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Tipping the Scales: The Asymmetric Risk of Pension Plans

 

Nida Ozair

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Caitlin Cleveland

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The financial relationship between a plan sponsor’s pension plan and its operating company is complicated, prompting our interest into how sell-side equity analysts incorporate this complexity when valuing a company.

After conducting research on the methods that various analysts employ to account for pensions across operating, leverage, and earnings metrics,1 the asymmetric risk of a pension plan is evident:

The cash flow risks of the plan impact the entire company, while potential upside is trapped within the pension plan itself.

The risks were largely highlighted by analysts for plan sponsors that already have a “pension problem” and typically went unnoticed for sponsors with well-funded plans. However, this unpredictability should encourage stakeholders to consider the risks presented to all pension plans, including well-funded and smaller ones, to identify potential problems before they arise.

We first focus on two components most commonly highlighted by analysts: pension expense/income and pension debt.

  • Pension gains remain in the plan, so most analysts exclude pension income from operating metrics, while some completely disregard these earnings when valuing a company.
  • Pension debt, conversely, is generally accepted as a risk to the entire company, with the primary concern being the potential need for future cash flow injections into the plan.

De-risking for the Greater Good: With these two components in mind, it’s clear that analysts’ views on the limited benefits, coupled with the systemic risks of a pension plan, provide strong support for sponsors to de-risk, despite the one-time cost of a settlement accounting charge, which is mostly disregarded by analysts. The modest cost of de-risking becomes immaterial, relative to the long-term benefits shareholders gain.

 

The False Perception Behind the “Benefits” of Pension Income

What Do Analysts Say? Many analysts exclude pension expense/income from operating earnings, which includes removing pension “income” from corporate earnings multiples and metrics. In fact, some analysts take it a step further and exclude pension income completely from bottom line net income and earnings per share (EPS) estimates.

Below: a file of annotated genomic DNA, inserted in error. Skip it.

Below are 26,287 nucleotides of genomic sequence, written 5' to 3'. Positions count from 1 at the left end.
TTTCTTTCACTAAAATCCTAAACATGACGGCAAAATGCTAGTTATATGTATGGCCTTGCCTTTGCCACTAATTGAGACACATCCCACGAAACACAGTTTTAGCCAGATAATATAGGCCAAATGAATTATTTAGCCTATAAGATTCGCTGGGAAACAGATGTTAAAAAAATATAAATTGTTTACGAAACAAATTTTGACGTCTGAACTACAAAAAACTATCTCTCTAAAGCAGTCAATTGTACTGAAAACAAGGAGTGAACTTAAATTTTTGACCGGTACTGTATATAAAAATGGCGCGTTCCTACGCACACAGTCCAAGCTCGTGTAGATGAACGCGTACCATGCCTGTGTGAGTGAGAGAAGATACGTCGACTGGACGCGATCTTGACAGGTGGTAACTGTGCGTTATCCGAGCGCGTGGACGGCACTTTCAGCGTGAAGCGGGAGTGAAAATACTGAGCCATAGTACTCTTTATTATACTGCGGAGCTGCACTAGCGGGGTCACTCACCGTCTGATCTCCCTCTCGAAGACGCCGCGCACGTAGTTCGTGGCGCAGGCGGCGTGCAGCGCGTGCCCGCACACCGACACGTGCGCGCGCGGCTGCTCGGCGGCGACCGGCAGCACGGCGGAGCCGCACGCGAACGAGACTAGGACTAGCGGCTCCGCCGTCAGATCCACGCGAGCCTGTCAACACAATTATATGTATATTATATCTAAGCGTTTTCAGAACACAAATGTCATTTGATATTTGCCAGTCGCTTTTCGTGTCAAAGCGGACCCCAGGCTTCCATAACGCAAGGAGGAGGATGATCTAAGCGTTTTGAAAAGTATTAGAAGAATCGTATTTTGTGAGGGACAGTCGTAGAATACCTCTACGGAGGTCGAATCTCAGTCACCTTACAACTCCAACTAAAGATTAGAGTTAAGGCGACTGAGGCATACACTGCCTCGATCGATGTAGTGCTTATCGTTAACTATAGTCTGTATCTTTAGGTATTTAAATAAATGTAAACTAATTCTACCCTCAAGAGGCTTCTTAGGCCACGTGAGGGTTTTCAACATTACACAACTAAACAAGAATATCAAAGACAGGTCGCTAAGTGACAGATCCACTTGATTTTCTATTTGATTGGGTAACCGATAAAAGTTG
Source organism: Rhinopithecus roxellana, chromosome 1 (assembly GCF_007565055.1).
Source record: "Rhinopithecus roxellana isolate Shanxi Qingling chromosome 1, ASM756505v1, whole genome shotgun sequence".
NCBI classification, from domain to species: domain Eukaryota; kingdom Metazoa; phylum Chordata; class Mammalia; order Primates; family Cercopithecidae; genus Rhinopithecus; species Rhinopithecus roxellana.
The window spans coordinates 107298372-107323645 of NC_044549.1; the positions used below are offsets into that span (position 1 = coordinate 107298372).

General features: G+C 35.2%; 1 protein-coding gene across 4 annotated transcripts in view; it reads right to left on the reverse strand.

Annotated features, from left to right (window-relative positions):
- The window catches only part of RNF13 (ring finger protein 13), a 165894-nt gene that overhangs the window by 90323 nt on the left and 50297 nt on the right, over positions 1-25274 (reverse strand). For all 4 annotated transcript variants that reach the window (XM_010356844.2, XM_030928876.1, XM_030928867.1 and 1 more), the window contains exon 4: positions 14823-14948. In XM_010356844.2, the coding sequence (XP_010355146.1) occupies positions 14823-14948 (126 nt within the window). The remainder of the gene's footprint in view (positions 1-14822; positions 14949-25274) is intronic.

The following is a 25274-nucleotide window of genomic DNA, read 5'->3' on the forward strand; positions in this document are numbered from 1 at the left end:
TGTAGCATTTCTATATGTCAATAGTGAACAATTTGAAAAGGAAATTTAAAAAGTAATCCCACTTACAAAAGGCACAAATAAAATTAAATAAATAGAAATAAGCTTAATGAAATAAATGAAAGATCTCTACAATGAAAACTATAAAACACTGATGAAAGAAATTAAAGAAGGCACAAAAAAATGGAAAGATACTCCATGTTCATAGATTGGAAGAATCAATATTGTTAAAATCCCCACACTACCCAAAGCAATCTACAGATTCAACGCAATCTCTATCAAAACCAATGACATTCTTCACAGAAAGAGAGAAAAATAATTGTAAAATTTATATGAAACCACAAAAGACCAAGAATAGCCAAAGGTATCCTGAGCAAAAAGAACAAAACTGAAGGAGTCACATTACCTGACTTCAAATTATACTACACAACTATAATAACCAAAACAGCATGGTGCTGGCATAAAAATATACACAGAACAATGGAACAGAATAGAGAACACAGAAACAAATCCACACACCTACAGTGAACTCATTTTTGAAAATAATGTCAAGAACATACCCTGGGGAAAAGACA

One reason for this exclusion is that, ultimately, plan asset gains are limited to the plan itself: asset gains are trapped in the plan, with the sole purpose to fund pension liabilities. Per Internal Revenue Service (IRS) rules, plan sponsors cannot use gains from plan assets to pay for other operations of the company, providing further support that pension income/gains should not be conflated with earnings performance.

The only case in which the plan sponsor can remove assets from the plan is if it has been fully funded and terminated, in which case any excess funds are subject to extremely unfavorable tax treatment, incurring both excise and federal/state taxes before they can be transferred back to the operating company. High expected returns on plan assets can fall under the guise of a source of earnings that contribute to the overall income of a company, when in reality, as many analysts have also concluded, this number does not provide such benefit and may be excluded to better understand an operating company’s earnings profile.

 

The Burden of Managing Volatile Pension Debt

What Do Analysts Say? Analysts largely agree that unfunded pensions are leverage with a twist—unlike fixed debt, pension debt is volatile. Many analysts include pension debt, calculated as the deficit between pension assets and liabilities at a given time, in leverage ratios. This amount will change year-to-year, making it impossible to predict future pension debt levels.

 

Bar chart comparing annual contributions and funded status levels from 2007 to 2019. The two rarely align, demonstrating that funding status is relatively unaffected by contributions.

Since 2007, plan sponsors have disbursed almost $600 billion in contributions resulting in minimal impact to funded status